Sunday, July 6, 2008
Last night, while having dinner with close friends and after too much to drink, I made the remark to my girlfriend that I was "older, smarter and had more on my hips." Of course, I was intentionally misquoting Evelyn Couch in "Fried Green Tomatoes". My friend is a good deal younger than I and she was worrying about the swelling in the fingers of her painting hand. She's an artist. I was telling her to go see a doc instead of self-diagnosing. She wasn't listening and that's when I made the remark.
When I think on that scene in the movie, the "Towanda" scene, I think of women empowering themselves and what a struggle it has been. I think of what it took for my mother to pay off her second husband's debts after he'd cheated on her then ran his restaurant business into the ground. I think of my grandmother and her four husbands, three of whom she supported. I think of my best friend's mother, a nurse, who went back to college, while we were in high school, to get her masters degree, then on to a doctorate while still in her forties, raising four kids in the process. I think of Hillary Clinton running for President. What an amazing possibility that was. She could have made it. I really wanted to see her win; to see a woman with the ultimate power.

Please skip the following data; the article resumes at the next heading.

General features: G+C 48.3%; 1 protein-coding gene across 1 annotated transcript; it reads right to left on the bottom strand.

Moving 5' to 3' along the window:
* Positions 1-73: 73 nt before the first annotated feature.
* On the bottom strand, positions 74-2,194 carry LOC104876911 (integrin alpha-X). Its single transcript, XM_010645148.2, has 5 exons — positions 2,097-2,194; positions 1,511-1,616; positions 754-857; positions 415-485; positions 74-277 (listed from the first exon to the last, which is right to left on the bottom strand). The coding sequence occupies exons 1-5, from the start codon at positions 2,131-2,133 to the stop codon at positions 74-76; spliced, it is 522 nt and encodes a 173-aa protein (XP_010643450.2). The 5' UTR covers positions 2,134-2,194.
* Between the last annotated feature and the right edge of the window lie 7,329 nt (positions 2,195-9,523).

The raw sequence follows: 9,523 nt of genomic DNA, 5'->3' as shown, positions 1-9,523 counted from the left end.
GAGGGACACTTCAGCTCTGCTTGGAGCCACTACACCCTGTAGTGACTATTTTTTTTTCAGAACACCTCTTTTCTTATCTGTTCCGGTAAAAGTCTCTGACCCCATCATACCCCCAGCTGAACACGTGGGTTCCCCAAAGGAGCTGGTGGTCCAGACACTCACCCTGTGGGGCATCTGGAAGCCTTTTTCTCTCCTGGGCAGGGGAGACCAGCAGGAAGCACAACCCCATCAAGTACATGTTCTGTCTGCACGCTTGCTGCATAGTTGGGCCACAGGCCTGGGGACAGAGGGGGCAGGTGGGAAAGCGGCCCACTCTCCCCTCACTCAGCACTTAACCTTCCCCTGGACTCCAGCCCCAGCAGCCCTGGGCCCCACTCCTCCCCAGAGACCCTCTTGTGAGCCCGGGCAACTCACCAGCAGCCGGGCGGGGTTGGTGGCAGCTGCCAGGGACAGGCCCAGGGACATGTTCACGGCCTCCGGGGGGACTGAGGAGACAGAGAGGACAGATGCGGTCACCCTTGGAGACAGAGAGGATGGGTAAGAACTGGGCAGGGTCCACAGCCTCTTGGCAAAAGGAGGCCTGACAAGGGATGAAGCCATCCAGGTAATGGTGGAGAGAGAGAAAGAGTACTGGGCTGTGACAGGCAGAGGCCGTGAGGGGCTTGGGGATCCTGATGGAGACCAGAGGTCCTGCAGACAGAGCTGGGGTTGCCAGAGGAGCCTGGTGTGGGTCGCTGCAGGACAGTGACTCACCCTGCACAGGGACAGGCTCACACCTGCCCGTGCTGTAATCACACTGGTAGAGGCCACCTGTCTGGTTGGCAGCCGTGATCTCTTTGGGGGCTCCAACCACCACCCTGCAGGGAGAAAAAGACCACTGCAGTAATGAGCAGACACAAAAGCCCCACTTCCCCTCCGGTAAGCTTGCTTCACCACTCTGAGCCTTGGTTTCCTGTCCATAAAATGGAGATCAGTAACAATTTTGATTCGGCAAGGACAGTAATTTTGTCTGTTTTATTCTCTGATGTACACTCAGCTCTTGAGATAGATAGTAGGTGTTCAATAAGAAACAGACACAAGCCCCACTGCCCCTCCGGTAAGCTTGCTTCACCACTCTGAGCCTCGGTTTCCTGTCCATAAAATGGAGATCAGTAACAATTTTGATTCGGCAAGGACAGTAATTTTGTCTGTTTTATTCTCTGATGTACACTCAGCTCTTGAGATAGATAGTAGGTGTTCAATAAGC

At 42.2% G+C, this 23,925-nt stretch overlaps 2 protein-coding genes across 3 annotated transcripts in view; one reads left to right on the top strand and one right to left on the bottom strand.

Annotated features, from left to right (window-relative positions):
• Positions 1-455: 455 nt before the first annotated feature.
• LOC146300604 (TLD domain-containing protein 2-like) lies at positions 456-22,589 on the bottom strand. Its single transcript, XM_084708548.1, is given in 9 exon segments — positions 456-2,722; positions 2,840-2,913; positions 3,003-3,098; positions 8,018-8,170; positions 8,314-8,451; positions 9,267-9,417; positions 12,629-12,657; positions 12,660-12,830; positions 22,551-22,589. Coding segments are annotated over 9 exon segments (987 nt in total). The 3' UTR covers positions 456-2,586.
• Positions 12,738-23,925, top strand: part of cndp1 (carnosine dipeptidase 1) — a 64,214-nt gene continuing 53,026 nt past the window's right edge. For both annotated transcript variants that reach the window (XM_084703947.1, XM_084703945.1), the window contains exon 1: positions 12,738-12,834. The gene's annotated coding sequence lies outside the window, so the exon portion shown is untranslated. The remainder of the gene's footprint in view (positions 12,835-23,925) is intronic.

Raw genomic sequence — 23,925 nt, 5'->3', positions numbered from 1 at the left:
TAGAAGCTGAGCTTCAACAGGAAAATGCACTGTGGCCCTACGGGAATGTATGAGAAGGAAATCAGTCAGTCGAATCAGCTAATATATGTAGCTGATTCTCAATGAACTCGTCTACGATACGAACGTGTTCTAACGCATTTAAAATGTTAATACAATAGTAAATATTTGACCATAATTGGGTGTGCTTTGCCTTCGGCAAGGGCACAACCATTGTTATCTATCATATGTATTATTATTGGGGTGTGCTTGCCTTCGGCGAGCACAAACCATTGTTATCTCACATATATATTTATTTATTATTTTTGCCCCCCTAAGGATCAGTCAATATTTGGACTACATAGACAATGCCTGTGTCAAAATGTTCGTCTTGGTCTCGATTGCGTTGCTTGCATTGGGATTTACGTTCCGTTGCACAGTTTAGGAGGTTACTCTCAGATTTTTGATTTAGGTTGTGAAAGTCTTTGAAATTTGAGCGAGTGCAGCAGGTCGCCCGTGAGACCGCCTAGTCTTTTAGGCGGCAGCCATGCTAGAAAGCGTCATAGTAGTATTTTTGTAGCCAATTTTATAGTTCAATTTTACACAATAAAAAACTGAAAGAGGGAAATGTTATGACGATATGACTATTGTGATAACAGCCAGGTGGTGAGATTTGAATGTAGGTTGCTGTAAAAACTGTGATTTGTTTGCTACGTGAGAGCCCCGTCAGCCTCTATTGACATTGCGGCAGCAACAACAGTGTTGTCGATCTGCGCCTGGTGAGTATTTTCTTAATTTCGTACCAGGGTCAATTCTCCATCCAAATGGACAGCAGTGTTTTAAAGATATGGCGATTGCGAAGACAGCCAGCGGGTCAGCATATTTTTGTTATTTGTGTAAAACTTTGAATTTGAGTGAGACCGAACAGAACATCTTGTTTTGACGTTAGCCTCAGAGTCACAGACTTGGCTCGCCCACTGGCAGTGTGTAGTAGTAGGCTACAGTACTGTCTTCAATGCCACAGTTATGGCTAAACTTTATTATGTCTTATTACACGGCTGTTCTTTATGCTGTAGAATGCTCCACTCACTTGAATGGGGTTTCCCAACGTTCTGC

My girlfriend did not pick up on the quote. She's younger and faster for sure. And she's an empowered woman. She's raising four children, helping her husband run their business and promoting her art work through shows, mailings and a web site. She is the product of a strong matriarch. Her mother had six daughters. She raised them practically single-handed while starting and building a restaurant business. All the daughters are hard-working and successful.
What do we all have in common? A strong mother figure, a mentor, someone to set the example. We share, we trade secrets, we provide for the next generation. For those who don't know how, we need to teach, shelter and mentor.